For its time, and especially for its budget and studio, "Tobor the Great" was actually groundbreaking on a number of levels, visual style, and characterization. This is what to look for in the film. When looked at in comparison with other films of the time put out by Republic, it is possible to understand this.

And this is why I recommend this film -- to see a change in approach to sci-fi that had only once before been attempted, in "The Day The Earth Stood Still.
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1 of 1 people found the following review helpful
5.0 out of 5 stars Tobor the Great - DVD review June 11, 2012
Format:DVD|Verified Purchase
Purchased through This was a favorite robot movie from the early 1950s. I remember watching this movie on WGN's "Family Classics" with Frazier Thomas back in the 1960s. A little corn, but fun just the same. Very capable cast and the robot is fun to watch (you may have to smile a little, you know . . . come on!) Picture and sound quality are first rate. Hope you will consider adding to your collection. You'll be glad you did.
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1 of 1 people found the following review helpful
4.0 out of 5 stars Tobor is no Robbie but still saves the day with ESP April 18, 2012
This is a fun little sci-fi movie from 1954. We see all the good guys and the bad guys at the height of the commie scare.

Human kind is planning to go into space. However we do not know what to expect. So an independent scientist and an ex-official of the government space project ban together to find a better way to explore space before sacrificing human life. It looks like there experiment can have nefarious applications if placed in the wrong hands. We know the story as we've seen it played out many times. However this one is well done and allows us to kibitz as the characters actually do not "stay in the car."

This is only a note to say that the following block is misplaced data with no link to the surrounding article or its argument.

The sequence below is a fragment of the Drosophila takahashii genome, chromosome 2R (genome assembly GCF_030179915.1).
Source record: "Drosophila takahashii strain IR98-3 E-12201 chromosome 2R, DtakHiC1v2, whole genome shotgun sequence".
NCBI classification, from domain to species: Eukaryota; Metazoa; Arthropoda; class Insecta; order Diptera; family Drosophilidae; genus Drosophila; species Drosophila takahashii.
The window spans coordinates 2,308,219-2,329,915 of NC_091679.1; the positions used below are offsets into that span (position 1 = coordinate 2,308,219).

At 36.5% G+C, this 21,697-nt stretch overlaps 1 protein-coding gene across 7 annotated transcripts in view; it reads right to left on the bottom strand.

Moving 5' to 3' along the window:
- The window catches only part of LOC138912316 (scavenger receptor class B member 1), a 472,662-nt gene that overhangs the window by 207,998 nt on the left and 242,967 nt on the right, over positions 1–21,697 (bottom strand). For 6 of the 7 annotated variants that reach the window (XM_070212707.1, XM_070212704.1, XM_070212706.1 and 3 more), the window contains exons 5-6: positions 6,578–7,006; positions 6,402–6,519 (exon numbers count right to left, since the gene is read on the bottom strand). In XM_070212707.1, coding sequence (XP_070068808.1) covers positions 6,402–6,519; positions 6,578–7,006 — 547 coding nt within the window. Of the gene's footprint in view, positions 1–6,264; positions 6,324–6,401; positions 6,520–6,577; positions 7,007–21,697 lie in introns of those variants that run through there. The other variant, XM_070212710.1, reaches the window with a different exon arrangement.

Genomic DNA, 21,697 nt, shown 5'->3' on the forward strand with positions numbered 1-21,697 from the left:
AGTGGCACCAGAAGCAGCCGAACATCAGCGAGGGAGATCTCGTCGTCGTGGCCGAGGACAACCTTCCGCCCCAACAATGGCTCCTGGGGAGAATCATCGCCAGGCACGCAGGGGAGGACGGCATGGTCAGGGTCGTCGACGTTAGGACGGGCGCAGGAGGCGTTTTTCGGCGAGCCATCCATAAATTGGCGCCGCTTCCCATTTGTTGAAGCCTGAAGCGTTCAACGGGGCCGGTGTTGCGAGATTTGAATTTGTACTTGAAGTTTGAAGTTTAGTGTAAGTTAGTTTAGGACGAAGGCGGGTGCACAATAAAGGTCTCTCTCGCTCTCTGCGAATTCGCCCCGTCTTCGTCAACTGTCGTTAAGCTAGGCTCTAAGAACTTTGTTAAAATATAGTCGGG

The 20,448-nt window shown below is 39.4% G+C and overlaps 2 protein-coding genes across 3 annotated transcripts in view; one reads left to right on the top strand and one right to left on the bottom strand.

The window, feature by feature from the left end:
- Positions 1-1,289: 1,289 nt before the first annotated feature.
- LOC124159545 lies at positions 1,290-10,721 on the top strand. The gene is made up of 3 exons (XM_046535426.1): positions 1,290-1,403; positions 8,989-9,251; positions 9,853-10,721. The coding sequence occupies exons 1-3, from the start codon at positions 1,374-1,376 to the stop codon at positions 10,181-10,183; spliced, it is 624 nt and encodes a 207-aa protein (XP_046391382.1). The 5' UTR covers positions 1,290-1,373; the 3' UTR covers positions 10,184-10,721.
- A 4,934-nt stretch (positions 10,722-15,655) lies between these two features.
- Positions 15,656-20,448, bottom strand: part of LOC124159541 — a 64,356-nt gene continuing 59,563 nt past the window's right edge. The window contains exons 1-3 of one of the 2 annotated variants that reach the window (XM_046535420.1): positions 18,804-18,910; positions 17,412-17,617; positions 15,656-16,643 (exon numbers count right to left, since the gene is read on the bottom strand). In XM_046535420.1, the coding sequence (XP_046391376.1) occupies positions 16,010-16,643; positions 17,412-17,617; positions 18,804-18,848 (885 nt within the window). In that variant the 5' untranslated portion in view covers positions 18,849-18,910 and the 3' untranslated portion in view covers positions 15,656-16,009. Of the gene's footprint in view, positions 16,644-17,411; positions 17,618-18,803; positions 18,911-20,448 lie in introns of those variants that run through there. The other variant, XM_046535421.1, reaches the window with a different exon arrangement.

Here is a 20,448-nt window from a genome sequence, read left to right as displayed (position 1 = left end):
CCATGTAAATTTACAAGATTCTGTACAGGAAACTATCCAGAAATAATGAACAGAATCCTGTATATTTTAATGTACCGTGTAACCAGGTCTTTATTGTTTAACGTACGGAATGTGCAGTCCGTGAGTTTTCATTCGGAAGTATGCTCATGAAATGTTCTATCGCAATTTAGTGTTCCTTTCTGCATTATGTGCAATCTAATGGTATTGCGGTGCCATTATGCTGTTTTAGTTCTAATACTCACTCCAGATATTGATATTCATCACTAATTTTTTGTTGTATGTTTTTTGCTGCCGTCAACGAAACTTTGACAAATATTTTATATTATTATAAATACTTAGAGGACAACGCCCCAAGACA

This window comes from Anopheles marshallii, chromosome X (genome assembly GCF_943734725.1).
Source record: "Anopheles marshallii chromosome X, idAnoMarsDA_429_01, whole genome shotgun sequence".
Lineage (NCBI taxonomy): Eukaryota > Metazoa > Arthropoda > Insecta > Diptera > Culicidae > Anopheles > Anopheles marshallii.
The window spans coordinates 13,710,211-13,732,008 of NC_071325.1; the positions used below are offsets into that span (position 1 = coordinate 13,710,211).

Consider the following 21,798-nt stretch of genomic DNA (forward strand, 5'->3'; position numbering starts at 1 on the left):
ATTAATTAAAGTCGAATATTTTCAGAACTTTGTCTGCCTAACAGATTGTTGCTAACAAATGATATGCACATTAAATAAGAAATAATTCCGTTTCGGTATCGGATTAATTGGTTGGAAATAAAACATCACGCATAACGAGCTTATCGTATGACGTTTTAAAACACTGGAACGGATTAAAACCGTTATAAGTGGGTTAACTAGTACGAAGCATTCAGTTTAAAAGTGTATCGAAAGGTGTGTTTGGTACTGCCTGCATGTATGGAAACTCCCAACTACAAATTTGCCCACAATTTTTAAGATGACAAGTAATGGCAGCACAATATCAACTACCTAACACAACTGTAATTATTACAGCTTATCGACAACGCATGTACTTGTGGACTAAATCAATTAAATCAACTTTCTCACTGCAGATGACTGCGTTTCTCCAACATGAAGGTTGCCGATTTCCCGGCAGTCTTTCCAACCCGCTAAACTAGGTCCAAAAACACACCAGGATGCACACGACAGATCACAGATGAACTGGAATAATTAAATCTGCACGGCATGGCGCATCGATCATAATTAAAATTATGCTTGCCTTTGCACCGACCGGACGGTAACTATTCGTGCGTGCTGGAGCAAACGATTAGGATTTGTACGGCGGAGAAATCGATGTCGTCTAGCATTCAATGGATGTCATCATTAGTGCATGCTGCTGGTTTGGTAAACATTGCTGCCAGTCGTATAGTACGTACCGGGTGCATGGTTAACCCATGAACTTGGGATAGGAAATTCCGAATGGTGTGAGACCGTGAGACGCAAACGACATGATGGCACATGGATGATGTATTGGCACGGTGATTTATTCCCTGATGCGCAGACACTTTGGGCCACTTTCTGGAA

Don't look to me to give away the story as it is fun is seeing how it evolves.

An added plus of this film is the 1954 era where we see the technology (especially cars from the inside out) of the time and take a small sojourn to Griffith Observatory better known as Griffith Park Observatory, Griffith Park - 4730 Crystal Springs Drive, Los Angeles, California, USA. Unfortunately they only show a small part of the façade had a dark spot on the inside of the Observatory. This would've been a perfect opportunity to show Focault's Pendulum a large pendulum that is free to swing in any direction. As it swings back and forth, the earth rotates beneath it, so its perpendicular plane of swing rotates in relation to the earth's surface. Devised by J.-B.-L. Foucault in 1851, it provided the first laboratory demonstration that the earth spins on its axis. A Foucault pendulum always rotates clockwise in the Northern Hemisphere and counterclockwise in the Southern Hemisphere. I was in the observatory in 1954 and was very impressed by this pendulum.